Three skills a Southern Gospel group owner needs
When a group lineup stays together long enough to climb to the top, often, a member will leave to start his own group. Sometimes the new group is a major success, and sometimes not. Why?
There are any number of factors, but sometimes it is as simple as the fact that the skill set needed to be a good singer and the skill set needed to be a good group manager don’t completely overlap. Here are three skills a good group owner / manager needs:
Picking the Right Songs
Almost any professional singer who is listening to song demos can weed out poorly written songs. But not every singer can pick the right songs for the group.
Two groups’ stories illustrate this well. Through the 1970s, George Younce and Glen Payne picked good songs for the Cathedrals. Through the 1980s and early 1990s, the Perry siblings picked good songs for the Perrys. But after Kirk Talley (and later Roger Bennett) started screening songs for the Cathedrals, and Mike Bowling started screening songs for the Perrys, both groups started finding the right songs. The breakout hits that resulted made all the difference in both groups’ careers.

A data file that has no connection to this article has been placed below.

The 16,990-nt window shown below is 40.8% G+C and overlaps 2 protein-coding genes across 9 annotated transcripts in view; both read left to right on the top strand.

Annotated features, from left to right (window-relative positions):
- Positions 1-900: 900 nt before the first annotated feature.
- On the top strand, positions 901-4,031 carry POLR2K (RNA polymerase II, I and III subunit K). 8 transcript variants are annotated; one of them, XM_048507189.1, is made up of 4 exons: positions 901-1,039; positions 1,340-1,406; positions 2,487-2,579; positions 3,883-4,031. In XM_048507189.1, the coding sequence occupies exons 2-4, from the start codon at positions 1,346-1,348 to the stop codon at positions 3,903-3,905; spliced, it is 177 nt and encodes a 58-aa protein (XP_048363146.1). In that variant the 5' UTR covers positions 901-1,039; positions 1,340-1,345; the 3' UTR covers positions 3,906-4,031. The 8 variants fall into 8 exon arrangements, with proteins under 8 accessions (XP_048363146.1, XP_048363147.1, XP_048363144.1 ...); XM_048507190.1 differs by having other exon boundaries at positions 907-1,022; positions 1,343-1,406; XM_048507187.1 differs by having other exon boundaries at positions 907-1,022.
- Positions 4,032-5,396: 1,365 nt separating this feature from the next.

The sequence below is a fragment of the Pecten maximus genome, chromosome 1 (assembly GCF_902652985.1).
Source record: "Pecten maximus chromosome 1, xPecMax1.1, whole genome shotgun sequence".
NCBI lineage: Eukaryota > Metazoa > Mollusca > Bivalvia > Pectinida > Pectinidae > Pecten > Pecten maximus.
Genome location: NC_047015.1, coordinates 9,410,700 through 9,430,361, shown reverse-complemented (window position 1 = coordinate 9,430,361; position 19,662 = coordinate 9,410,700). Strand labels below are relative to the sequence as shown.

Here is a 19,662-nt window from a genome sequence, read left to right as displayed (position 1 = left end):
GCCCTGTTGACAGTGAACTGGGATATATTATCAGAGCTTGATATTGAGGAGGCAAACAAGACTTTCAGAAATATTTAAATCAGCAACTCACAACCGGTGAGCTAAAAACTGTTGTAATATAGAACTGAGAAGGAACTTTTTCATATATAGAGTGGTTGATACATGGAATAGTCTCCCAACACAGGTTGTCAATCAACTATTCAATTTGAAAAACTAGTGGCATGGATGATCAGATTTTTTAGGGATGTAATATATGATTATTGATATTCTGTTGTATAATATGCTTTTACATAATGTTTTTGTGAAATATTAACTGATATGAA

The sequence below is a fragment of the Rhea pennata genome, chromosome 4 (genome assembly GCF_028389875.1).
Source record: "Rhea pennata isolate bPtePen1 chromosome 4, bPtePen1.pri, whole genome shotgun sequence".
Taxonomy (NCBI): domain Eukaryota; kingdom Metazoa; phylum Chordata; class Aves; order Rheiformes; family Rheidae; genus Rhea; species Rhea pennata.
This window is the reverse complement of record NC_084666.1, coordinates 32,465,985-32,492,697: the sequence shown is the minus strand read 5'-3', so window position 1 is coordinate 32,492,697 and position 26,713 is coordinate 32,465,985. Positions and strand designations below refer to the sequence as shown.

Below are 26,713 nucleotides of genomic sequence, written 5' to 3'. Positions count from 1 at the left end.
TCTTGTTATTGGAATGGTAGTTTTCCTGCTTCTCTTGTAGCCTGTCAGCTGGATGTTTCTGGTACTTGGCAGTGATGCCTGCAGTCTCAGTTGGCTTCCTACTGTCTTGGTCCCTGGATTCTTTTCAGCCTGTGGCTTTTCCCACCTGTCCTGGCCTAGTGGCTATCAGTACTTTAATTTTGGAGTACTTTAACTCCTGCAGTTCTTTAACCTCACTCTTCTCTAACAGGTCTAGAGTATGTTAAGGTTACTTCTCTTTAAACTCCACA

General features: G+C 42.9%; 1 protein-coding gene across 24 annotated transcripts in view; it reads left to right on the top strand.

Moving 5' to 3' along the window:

Picking the Right Singers
Much like with songs, most professional singers can weed out applicants that are simply not professional quality. But finding the right singer is a less common talent. Imagine the Booth Brothers today with Josh Garner or Tony Peace singing baritone, instead of Jim Brady. Both are great singers, but neither would have been the right singer for the group.
Given that every group is different, there’s no formula for this. It’s a talent, albeit one which can be honed.
Picking the Right Emcee
Sometimes the group owner is not necessarily the most effective emcee. Look no farther than the Kingsmen: Imagine Eldridge Fox had decided to keep the emcee work for himself, instead of handing the microphone to Jim Hamill.
In several instances above, I gave examples of a group owner delegating responsibility to a member. If there’s something you can’t do well, delegate to someone who can do it well.
These are three of the most important, but there’s no way this is a comprehensive list. What are other important traits?